1/3 teaspoon pepper
½ teaspoon poultry seasoning
½ cup melted butter or margarine
Preheat oven to 400 degrees.
Wipe chicken well with damp towel.
Combine flour and seasonings in paper bag. Put a few chicken pieces at a time in the bag. Shake well to coat.
Arrange in shallow baking roasting pan; brush with butter or margarine; cover with aluminum foil.
Bake in preheated oven for 30 minutes.
Remove foil. Increase temperature to 450 degrees. Bake for 15 to 20 minutes longer or until golden brown.
Yield: Serves 4.

Tuna and Pasta — A Tasty Combo

I like the versatility of canned tuna. It’s one of those foods that I always buy when there’s a sale at the supermarket. I can never have too many cans on the pantry shelf.

One of my favorite things to do with a can of tuna is to mix it with some Miracle Whip, put it on saltine crackers and top it with a slice or two of sweet (bread and butter) pickles. I’ve been doing this since my college days at Bemidji State. I remember coming home in the afternoon after class and having a snack of tuna, crackers and pickles while watching “The Little Rascals” or “The Three Stooges.”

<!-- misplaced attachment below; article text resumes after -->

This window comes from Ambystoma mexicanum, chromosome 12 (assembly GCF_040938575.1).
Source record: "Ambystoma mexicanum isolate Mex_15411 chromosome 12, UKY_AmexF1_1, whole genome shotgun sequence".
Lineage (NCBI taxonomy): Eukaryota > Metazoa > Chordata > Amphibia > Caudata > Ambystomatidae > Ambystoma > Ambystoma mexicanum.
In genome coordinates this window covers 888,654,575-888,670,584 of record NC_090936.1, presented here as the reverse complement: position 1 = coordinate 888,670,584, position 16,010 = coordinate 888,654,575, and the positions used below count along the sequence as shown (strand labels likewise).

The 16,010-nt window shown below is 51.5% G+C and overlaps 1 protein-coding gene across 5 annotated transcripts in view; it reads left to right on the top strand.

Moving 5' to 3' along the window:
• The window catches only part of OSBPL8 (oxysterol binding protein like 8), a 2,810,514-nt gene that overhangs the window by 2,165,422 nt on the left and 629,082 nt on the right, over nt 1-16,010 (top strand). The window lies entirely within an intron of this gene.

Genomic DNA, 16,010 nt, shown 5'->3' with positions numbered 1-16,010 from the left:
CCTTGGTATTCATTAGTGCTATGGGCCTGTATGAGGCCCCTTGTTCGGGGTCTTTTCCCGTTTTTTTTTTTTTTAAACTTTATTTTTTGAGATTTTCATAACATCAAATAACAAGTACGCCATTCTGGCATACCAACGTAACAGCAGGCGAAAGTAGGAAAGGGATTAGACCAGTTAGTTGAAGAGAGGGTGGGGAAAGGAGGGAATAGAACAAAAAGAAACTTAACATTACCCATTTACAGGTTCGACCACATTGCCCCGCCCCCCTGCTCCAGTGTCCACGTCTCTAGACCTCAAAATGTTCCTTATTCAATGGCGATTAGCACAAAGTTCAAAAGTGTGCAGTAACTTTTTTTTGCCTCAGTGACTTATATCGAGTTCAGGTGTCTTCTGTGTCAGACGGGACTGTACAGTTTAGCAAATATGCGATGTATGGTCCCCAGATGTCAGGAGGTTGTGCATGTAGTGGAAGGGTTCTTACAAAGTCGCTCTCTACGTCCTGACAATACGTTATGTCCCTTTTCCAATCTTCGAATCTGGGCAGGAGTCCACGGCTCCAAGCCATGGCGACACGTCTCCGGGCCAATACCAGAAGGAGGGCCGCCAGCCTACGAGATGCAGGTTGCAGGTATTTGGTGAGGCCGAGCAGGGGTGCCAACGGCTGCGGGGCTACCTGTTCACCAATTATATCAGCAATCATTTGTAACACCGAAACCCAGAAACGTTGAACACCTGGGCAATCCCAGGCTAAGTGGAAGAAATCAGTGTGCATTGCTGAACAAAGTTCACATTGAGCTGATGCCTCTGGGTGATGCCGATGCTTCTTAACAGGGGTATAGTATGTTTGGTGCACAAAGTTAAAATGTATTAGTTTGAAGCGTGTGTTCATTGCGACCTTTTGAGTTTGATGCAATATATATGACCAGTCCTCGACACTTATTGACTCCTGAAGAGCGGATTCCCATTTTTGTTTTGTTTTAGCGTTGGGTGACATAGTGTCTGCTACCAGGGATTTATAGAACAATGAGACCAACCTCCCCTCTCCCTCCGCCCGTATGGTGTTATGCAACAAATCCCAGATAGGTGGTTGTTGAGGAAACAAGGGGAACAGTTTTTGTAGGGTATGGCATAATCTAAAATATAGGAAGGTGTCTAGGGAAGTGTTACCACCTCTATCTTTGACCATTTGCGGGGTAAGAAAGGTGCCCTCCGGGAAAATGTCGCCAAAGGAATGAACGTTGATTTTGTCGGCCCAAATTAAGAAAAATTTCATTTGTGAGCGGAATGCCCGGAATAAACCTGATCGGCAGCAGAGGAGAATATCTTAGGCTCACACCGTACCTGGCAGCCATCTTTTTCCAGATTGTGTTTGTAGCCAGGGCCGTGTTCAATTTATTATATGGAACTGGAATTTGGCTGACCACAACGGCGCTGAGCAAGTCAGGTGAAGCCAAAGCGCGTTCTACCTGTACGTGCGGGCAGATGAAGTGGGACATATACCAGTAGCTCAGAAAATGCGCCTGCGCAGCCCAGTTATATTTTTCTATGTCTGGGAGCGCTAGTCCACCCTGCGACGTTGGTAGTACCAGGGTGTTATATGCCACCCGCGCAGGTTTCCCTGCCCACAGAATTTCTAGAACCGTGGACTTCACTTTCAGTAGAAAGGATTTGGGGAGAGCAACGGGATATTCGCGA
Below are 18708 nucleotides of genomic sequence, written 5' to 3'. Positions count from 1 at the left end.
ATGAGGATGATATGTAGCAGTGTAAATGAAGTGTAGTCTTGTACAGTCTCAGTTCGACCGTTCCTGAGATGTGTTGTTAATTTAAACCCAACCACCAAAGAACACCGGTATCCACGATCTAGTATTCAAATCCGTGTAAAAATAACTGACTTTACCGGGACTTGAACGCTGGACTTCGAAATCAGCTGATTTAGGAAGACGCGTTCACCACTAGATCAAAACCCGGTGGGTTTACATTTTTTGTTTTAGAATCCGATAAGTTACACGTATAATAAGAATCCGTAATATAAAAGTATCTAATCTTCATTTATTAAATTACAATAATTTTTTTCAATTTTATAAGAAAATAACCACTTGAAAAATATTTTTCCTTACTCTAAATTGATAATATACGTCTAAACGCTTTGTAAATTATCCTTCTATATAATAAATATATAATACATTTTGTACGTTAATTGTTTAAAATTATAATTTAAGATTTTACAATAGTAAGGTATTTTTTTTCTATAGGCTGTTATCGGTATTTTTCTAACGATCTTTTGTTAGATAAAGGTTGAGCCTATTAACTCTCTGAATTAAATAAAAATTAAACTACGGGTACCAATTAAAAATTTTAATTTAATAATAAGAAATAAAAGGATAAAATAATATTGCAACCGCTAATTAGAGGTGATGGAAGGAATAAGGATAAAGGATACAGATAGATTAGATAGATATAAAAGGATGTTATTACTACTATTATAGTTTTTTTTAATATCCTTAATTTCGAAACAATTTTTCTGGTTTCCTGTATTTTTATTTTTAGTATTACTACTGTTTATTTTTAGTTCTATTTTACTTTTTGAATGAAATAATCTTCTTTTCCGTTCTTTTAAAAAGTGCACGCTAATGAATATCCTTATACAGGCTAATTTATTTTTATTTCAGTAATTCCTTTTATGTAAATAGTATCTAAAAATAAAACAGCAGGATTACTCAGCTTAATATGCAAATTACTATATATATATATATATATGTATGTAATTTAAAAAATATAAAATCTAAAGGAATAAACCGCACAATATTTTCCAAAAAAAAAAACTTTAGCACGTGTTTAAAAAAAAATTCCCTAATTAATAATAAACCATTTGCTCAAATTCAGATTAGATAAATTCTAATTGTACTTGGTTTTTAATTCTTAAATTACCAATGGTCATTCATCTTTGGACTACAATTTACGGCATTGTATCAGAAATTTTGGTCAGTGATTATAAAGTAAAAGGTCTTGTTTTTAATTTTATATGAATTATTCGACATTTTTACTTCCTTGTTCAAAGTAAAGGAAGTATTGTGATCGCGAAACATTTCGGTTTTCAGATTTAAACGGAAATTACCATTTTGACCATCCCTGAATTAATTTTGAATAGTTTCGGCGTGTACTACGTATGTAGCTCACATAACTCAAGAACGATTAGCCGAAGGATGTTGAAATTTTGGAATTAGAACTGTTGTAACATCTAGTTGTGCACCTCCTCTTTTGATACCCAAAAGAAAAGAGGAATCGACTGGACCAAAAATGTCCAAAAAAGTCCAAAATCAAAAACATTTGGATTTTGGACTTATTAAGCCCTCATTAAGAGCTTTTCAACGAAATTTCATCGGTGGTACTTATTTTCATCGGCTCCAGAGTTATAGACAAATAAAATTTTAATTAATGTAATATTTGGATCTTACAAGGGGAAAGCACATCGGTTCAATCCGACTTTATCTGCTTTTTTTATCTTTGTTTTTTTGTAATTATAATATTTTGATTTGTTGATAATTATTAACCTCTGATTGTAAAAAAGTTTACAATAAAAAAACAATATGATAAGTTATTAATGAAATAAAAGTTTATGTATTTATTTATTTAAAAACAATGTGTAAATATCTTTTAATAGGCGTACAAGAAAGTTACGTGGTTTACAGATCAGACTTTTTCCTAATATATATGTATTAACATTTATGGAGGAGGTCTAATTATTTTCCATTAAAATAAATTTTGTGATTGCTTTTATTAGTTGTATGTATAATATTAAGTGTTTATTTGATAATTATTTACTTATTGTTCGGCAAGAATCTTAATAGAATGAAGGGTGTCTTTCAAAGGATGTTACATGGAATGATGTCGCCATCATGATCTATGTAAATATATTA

Another dish that I like to make is tuna casserole. Just this past week, I made one for supper. The recipe I follow is my own creation. It calls for a couple of 7-ounce cans of tuna along with a can of cream of mushroom soup, a 4-ounce can of sliced mushrooms, a diced onion, two stalks of diced celery, a tablespoon or two of Miracle Whip and salt and pepper to taste. And, of course, some pasta.